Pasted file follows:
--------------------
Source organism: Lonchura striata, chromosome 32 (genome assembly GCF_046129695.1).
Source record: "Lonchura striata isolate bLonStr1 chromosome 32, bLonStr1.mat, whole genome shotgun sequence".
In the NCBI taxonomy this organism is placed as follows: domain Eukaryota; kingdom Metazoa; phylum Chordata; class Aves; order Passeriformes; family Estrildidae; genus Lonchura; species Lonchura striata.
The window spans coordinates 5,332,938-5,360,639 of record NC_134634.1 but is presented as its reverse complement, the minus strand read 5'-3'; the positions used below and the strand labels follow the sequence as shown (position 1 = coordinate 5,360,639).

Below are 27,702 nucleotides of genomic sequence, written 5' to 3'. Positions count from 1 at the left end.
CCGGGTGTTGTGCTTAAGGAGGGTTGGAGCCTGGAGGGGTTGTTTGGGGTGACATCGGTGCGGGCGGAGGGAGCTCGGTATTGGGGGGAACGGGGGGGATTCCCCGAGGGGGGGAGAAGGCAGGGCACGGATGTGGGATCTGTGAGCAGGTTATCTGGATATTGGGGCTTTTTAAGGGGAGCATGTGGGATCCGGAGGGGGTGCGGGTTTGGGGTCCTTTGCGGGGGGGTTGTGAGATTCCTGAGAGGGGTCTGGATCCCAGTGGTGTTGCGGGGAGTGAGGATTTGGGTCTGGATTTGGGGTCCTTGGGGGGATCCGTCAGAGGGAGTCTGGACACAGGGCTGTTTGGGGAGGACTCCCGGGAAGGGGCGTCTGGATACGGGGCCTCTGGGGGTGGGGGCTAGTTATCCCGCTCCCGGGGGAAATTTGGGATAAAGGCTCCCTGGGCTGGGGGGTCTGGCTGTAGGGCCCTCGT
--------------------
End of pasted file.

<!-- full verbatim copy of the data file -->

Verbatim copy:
Source organism: Lonchura striata, chromosome 32 (genome assembly GCF_046129695.1).
Source record: "Lonchura striata isolate bLonStr1 chromosome 32, bLonStr1.mat, whole genome shotgun sequence".
In the NCBI taxonomy this organism is placed as follows: domain Eukaryota; kingdom Metazoa; phylum Chordata; class Aves; order Passeriformes; family Estrildidae; genus Lonchura; species Lonchura striata.
The window spans coordinates 5,332,938-5,360,639 of record NC_134634.1 but is presented as its reverse complement, the minus strand read 5'-3'; the positions used below and the strand labels follow the sequence as shown (position 1 = coordinate 5,360,639).

Below are 27,702 nucleotides of genomic sequence, written 5' to 3'. Positions count from 1 at the left end.
CCGGGTGTTGTGCTTAAGGAGGGTTGGAGCCTGGAGGGGTTGTTTGGGGTGACATCGGTGCGGGCGGAGGGAGCTCGGTATTGGGGGGAACGGGGGGGATTCCCCGAGGGGGGGAGAAGGCAGGGCACGGATGTGGGATCTGTGAGCAGGTTATCTGGATATTGGGGCTTTTTAAGGGGAGCATGTGGGATCCGGAGGGGGTGCGGGTTTGGGGTCCTTTGCGGGGGGGTTGTGAGATTCCTGAGAGGGGTCTGGATCCCAGTGGTGTTGCGGGGAGTGAGGATTTGGGTCTGGATTTGGGGTCCTTGGGGGGATCCGTCAGAGGGAGTCTGGACACAGGGCTGTTTGGGGAGGACTCCCGGGAAGGGGCGTCTGGATACGGGGCCTCTGGGGGTGGGGGCTAGTTATCCCGCTCCCGGGGGAAATTTGGGATAAAGGCTCCCTGGGCTGGGGGGTCTGGCTGTAGGGCCCTCGT